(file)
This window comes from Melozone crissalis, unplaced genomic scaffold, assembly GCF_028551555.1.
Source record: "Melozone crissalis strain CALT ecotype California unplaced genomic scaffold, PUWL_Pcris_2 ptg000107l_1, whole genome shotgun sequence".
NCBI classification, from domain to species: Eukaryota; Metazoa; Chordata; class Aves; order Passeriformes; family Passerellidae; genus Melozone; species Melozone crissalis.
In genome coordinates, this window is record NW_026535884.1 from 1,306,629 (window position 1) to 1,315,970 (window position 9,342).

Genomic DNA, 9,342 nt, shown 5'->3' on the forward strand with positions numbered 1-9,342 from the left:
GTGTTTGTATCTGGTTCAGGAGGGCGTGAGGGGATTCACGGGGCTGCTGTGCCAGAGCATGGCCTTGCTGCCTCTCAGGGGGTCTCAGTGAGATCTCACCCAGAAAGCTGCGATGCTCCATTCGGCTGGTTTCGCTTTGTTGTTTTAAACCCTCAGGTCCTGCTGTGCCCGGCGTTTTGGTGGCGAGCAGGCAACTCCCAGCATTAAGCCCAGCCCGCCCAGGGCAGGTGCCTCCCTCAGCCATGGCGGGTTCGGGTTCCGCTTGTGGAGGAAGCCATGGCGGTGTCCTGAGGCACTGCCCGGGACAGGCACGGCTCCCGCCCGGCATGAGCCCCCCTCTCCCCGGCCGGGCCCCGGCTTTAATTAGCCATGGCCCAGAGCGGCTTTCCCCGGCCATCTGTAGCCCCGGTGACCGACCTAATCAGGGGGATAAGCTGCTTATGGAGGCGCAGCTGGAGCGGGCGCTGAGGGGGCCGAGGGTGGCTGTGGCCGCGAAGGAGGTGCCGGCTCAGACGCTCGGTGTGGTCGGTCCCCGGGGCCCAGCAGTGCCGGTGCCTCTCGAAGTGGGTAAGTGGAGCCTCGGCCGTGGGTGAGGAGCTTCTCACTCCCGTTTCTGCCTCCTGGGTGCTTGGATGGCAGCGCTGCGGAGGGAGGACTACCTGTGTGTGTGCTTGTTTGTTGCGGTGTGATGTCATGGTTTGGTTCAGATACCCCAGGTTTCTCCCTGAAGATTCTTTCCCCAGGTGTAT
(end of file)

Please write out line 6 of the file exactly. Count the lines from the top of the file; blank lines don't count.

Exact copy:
GTGTTTGTATCTGGTTCAGGAGGGCGTGAGGGGATTCACGGGGCTGCTGTGCCAGAGCATGGCCTTGCTGCCTCTCAGGGGGTCTCAGTGAGATCTCACCCAGAAAGCTGCGATGCTCCATTCGGCTGGTTTCGCTTTGTTGTTTTAAACCCTCAGGTCCTGCTGTGCCCGGCGTTTTGGTGGCGAGCAGGCAACTCCCAGCATTAAGCCCAGCCCGCCCAGGGCAGGTGCCTCCCTCAGCCATGGCGGGTTCGGGTTCCGCTTGTGGAGGAAGCCATGGCGGTGTCCTGAGGCACTGCCCGGGACAGGCACGGCTCCCGCCCGGCATGAGCCCCCCTCTCCCCGGCCGGGCCCCGGCTTTAATTAGCCATGGCCCAGAGCGGCTTTCCCCGGCCATCTGTAGCCCCGGTGACCGACCTAATCAGGGGGATAAGCTGCTTATGGAGGCGCAGCTGGAGCGGGCGCTGAGGGGGCCGAGGGTGGCTGTGGCCGCGAAGGAGGTGCCGGCTCAGACGCTCGGTGTGGTCGGTCCCCGGGGCCCAGCAGTGCCGGTGCCTCTCGAAGTGGGTAAGTGGAGCCTCGGCCGTGGGTGAGGAGCTTCTCACTCCCGTTTCTGCCTCCTGGGTGCTTGGATGGCAGCGCTGCGGAGGGAGGACTACCTGTGTGTGTGCTTGTTTGTTGCGGTGTGATGTCATGGTTTGGTTCAGATACCCCAGGTTTCTCCCTGAAGATTCTTTCCCCAGGTGTAT